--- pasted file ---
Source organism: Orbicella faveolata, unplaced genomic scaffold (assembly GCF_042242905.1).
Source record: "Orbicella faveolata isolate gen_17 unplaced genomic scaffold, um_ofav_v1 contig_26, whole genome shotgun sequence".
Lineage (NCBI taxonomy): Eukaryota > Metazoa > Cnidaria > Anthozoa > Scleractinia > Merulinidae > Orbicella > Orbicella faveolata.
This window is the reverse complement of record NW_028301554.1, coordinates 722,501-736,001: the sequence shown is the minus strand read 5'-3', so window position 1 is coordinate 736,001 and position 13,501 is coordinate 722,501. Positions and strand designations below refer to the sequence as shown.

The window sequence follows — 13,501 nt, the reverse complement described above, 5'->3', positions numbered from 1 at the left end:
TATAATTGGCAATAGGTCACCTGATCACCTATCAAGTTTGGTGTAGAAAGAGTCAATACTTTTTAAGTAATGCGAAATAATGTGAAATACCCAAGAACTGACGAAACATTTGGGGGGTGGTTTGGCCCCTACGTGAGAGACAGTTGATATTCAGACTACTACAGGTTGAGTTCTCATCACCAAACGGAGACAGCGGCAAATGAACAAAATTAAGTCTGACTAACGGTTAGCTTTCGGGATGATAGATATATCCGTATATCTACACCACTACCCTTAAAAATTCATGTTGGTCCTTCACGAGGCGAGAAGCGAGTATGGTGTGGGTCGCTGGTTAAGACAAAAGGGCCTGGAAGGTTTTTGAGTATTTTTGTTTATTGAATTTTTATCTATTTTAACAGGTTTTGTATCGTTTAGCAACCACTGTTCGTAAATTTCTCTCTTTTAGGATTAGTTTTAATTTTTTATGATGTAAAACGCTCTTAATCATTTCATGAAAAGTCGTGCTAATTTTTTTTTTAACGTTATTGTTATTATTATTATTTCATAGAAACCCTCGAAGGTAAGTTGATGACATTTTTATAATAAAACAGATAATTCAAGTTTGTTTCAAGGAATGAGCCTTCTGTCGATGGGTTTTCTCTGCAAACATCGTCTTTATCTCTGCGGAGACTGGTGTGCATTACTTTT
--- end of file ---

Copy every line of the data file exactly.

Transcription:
Source organism: Orbicella faveolata, unplaced genomic scaffold (assembly GCF_042242905.1).
Source record: "Orbicella faveolata isolate gen_17 unplaced genomic scaffold, um_ofav_v1 contig_26, whole genome shotgun sequence".
Lineage (NCBI taxonomy): Eukaryota > Metazoa > Cnidaria > Anthozoa > Scleractinia > Merulinidae > Orbicella > Orbicella faveolata.
This window is the reverse complement of record NW_028301554.1, coordinates 722,501-736,001: the sequence shown is the minus strand read 5'-3', so window position 1 is coordinate 736,001 and position 13,501 is coordinate 722,501. Positions and strand designations below refer to the sequence as shown.

The window sequence follows — 13,501 nt, the reverse complement described above, 5'->3', positions numbered from 1 at the left end:
TATAATTGGCAATAGGTCACCTGATCACCTATCAAGTTTGGTGTAGAAAGAGTCAATACTTTTTAAGTAATGCGAAATAATGTGAAATACCCAAGAACTGACGAAACATTTGGGGGGTGGTTTGGCCCCTACGTGAGAGACAGTTGATATTCAGACTACTACAGGTTGAGTTCTCATCACCAAACGGAGACAGCGGCAAATGAACAAAATTAAGTCTGACTAACGGTTAGCTTTCGGGATGATAGATATATCCGTATATCTACACCACTACCCTTAAAAATTCATGTTGGTCCTTCACGAGGCGAGAAGCGAGTATGGTGTGGGTCGCTGGTTAAGACAAAAGGGCCTGGAAGGTTTTTGAGTATTTTTGTTTATTGAATTTTTATCTATTTTAACAGGTTTTGTATCGTTTAGCAACCACTGTTCGTAAATTTCTCTCTTTTAGGATTAGTTTTAATTTTTTATGATGTAAAACGCTCTTAATCATTTCATGAAAAGTCGTGCTAATTTTTTTTTTAACGTTATTGTTATTATTATTATTTCATAGAAACCCTCGAAGGTAAGTTGATGACATTTTTATAATAAAACAGATAATTCAAGTTTGTTTCAAGGAATGAGCCTTCTGTCGATGGGTTTTCTCTGCAAACATCGTCTTTATCTCTGCGGAGACTGGTGTGCATTACTTTT